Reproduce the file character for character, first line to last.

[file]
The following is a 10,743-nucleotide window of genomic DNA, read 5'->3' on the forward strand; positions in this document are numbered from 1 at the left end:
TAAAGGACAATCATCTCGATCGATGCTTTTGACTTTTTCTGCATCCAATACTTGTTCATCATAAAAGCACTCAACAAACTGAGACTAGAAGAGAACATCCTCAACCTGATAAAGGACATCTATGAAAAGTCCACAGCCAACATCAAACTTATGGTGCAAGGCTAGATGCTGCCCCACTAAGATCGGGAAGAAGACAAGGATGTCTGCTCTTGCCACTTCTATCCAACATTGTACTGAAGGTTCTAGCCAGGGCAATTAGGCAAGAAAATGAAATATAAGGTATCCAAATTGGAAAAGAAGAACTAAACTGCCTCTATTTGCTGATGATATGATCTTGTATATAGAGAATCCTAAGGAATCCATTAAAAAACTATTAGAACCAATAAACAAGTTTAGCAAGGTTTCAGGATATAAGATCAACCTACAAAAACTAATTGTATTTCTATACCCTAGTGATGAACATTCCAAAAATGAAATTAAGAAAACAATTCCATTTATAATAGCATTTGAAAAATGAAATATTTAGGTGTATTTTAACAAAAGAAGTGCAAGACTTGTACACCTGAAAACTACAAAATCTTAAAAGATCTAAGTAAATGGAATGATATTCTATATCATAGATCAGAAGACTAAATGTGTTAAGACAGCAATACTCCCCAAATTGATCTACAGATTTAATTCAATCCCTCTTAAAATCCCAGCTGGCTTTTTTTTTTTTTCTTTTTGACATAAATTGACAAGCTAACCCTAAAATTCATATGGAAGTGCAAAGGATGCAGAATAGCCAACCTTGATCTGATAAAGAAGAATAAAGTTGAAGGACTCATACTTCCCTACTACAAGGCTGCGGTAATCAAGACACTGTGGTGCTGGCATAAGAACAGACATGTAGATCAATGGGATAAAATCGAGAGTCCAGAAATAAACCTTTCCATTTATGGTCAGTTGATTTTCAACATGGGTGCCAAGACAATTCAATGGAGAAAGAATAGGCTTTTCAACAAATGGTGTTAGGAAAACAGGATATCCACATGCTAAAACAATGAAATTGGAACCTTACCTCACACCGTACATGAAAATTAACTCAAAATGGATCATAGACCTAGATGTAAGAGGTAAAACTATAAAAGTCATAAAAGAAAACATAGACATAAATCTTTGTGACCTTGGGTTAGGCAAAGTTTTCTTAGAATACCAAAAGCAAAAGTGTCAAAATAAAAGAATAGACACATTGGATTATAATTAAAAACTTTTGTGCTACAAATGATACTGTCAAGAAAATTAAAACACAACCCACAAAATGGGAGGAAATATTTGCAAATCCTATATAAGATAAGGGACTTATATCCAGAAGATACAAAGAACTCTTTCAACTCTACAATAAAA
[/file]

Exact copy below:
The following is a 10,743-nucleotide window of genomic DNA, read 5'->3' on the forward strand; positions in this document are numbered from 1 at the left end:
TAAAGGACAATCATCTCGATCGATGCTTTTGACTTTTTCTGCATCCAATACTTGTTCATCATAAAAGCACTCAACAAACTGAGACTAGAAGAGAACATCCTCAACCTGATAAAGGACATCTATGAAAAGTCCACAGCCAACATCAAACTTATGGTGCAAGGCTAGATGCTGCCCCACTAAGATCGGGAAGAAGACAAGGATGTCTGCTCTTGCCACTTCTATCCAACATTGTACTGAAGGTTCTAGCCAGGGCAATTAGGCAAGAAAATGAAATATAAGGTATCCAAATTGGAAAAGAAGAACTAAACTGCCTCTATTTGCTGATGATATGATCTTGTATATAGAGAATCCTAAGGAATCCATTAAAAAACTATTAGAACCAATAAACAAGTTTAGCAAGGTTTCAGGATATAAGATCAACCTACAAAAACTAATTGTATTTCTATACCCTAGTGATGAACATTCCAAAAATGAAATTAAGAAAACAATTCCATTTATAATAGCATTTGAAAAATGAAATATTTAGGTGTATTTTAACAAAAGAAGTGCAAGACTTGTACACCTGAAAACTACAAAATCTTAAAAGATCTAAGTAAATGGAATGATATTCTATATCATAGATCAGAAGACTAAATGTGTTAAGACAGCAATACTCCCCAAATTGATCTACAGATTTAATTCAATCCCTCTTAAAATCCCAGCTGGCTTTTTTTTTTTTTCTTTTTGACATAAATTGACAAGCTAACCCTAAAATTCATATGGAAGTGCAAAGGATGCAGAATAGCCAACCTTGATCTGATAAAGAAGAATAAAGTTGAAGGACTCATACTTCCCTACTACAAGGCTGCGGTAATCAAGACACTGTGGTGCTGGCATAAGAACAGACATGTAGATCAATGGGATAAAATCGAGAGTCCAGAAATAAACCTTTCCATTTATGGTCAGTTGATTTTCAACATGGGTGCCAAGACAATTCAATGGAGAAAGAATAGGCTTTTCAACAAATGGTGTTAGGAAAACAGGATATCCACATGCTAAAACAATGAAATTGGAACCTTACCTCACACCGTACATGAAAATTAACTCAAAATGGATCATAGACCTAGATGTAAGAGGTAAAACTATAAAAGTCATAAAAGAAAACATAGACATAAATCTTTGTGACCTTGGGTTAGGCAAAGTTTTCTTAGAATACCAAAAGCAAAAGTGTCAAAATAAAAGAATAGACACATTGGATTATAATTAAAAACTTTTGTGCTACAAATGATACTGTCAAGAAAATTAAAACACAACCCACAAAATGGGAGGAAATATTTGCAAATCCTATATAAGATAAGGGACTTATATCCAGAAGATACAAAGAACTCTTTCAACTCTACAATAAAA